Chocolove from Shaman King (whose name was changed to Joco in English releases for obvious reasons,) who's even a (terrible) comedian, and his backstory has him as a former New York gangster. Though he has more traditional offensive powers, a lot of his powers are joke-based and used to make spirits laugh to make them more vulnerable.
Parodied in a Damage Control comic. When an action movie is made about Damage Control, the well-spoken, well-dressed comptroller Albert Cleary is horrified to see he's been depicted as a wacky black sidekick from the ghetto. And then killed off, naturally.
Eddie Murphy seems to do a lot of these.
Trading Places is mainly a deconstruction of such character types. Murphy's character is completely capable of being a strait-laced businessman if given the opportunity.
Often played by Chris Tucker.
In the first Rush Hour, Tucker is supposed to be playing a loudmouthed, reckless cop who plays by his own rules, in contrast to the badass but reticent and by-the-book Jackie Chan. This classic Salt and Pepper / Odd Couple pairing grew more into Uncle Tom Foolery in the sequels, where Tucker's character became more shrill and wacky, abandoned actual policing for successful stereotyping, and surprisingly became an incredibly competent fighter.
Event Horizon had a cool, wisecracking black guy for the comic relief and a cool, heroic, strait-laced black dude for The Captain. The former was one of the survivors thanks to some MacGyvering action on his part and the latter was only killed off in the requisite Heroic Sacrifice finale, making this a mild aversion.
Mushu in Mulan. Roger Ebert said it best: "a black dude in medieval China?" This is more a function of Eddie Murphy's standard roles than anything else.
In Stuart Little 3: Call of the Wild, the character of Reeko the skunk (voiced by Wayne Brady).
Marlon Wayans has practically made a career out of this, some of his other examples being Mo Money, Little Man, Norbit and Dungeons & Dragons.
Lethal Weapon flipped the formula, with a suicidal and crazy white man partnered to a by-the-book family man. However, as the series continued, the white man got less suicidal and the black man got less uptight.
Chris Rock averts this role in Lethal Weapon 4, as he gets saddled to two heroes, one of whom is black and plays a middle role of being neither insane nor too by-the-book.
Interestingly, Die Hard flipped this a lot, firstly with the white Bruce Willis playing a wildcard trigger-happy cop whose only ally on the outside was a desk-riding black man who hadn't discharged a firearm on the job in years, ever since accidentally killing a child.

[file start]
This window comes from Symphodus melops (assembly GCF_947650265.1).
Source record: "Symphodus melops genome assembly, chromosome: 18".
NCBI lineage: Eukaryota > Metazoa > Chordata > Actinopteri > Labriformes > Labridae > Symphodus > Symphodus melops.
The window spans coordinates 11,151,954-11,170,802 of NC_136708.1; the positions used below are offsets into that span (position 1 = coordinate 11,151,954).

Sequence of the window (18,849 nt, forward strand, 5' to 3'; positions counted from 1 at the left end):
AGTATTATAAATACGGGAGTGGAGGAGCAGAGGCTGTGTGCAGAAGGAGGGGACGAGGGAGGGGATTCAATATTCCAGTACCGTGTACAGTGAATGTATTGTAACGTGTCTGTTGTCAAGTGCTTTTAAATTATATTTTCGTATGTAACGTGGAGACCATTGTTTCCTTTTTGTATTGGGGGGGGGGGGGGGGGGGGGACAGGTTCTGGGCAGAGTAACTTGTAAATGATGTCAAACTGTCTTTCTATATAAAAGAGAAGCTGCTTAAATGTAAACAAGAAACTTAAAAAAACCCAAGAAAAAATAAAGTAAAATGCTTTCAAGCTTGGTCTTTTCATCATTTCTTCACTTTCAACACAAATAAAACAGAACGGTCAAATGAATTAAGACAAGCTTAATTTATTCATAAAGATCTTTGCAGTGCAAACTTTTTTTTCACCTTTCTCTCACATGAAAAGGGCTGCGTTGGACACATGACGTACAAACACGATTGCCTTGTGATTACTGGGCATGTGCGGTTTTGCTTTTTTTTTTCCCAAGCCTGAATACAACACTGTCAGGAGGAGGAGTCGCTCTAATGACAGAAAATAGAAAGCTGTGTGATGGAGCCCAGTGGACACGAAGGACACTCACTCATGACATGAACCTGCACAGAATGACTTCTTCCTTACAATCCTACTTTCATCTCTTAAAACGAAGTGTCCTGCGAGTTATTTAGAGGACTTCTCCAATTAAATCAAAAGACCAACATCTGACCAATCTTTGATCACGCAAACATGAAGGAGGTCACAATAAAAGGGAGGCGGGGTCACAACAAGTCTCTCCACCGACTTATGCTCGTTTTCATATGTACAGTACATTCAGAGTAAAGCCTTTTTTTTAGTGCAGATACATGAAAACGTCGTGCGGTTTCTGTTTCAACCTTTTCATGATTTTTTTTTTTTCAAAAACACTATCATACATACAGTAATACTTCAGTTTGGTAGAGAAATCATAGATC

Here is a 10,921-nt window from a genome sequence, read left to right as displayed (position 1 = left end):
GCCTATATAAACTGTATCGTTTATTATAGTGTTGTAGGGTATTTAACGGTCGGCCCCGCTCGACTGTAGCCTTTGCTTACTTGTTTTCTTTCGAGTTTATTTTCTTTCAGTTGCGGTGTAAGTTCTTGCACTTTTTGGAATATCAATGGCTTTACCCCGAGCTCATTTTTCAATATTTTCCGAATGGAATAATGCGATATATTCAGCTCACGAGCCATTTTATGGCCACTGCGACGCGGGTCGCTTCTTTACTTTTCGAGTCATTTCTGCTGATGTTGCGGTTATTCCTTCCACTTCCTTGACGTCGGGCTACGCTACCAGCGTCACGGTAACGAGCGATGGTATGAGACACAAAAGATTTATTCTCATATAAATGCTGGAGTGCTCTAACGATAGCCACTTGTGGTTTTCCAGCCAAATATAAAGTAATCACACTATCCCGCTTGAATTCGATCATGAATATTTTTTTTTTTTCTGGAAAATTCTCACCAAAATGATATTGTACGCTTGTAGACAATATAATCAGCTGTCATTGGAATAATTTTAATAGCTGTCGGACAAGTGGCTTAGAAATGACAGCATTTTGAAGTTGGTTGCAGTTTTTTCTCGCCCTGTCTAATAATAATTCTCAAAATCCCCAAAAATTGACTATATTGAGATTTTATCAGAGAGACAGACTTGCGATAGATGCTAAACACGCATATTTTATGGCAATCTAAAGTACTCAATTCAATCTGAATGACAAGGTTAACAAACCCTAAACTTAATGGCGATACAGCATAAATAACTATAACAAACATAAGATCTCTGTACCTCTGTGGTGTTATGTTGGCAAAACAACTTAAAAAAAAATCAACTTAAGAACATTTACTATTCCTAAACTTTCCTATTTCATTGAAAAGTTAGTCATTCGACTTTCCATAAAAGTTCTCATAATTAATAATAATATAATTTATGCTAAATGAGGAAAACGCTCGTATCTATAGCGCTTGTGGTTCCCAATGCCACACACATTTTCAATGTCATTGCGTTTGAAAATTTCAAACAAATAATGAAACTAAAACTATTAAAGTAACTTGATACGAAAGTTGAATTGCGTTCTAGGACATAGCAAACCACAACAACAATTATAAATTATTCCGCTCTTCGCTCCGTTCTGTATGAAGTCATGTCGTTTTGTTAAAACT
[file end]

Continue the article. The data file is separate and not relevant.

And the FBI agents who turn up to take over the scene are a white man and a black man who have the same last name and the same extremely by-the-book style. In fact, the bad guys are counting on it, as their plan only works if the FBI do go by-the-book.
The white agent even tries to play this one straight.
"Just like fuckin' Saigon, hey, Slick?"
(Nodding, smiling) "I was in junior high, dickhead."
McClane's limousine driver Argyle is more or less a straight example of this trope, however.
Then, in Die Hard With a Vengeance, Samuel Jackson plays a serious normal (albeit Badass) store owner who is forced to team up with John McClane.
Parodied by Dave Chappelle in Robin Hood: Men in Tights. While this was a pastiche of other Robin Hood films (especially the Costner version), because of the extremes that this role sometimes goes to in a movie playing it straight, this rather exaggerated parody was actually not that far off the norm.
Michael Bay's Transformers features a few version of the trope who are technically Space Jews, since they're actually robots behaving like stereotypical black people.
In Revenge of the Fallen, Skids and Mudflap adopt borderline racist black mannerisms and are characterized by their cowardice and stupidity in contrast to the other heroic Autobots. Their faces in robot mode look like early 20th century portrayal of African-Americans — buck teeth, bulging eyes, and large ears. One of them has a gold tooth. They bust out ghetto slang constantly, and even threaten to "pop a cap" in someone's ass. The creators (and voice actors, one of whom is black) defended themselves by claiming that the characters were supposed to be lampoons of "wiggers."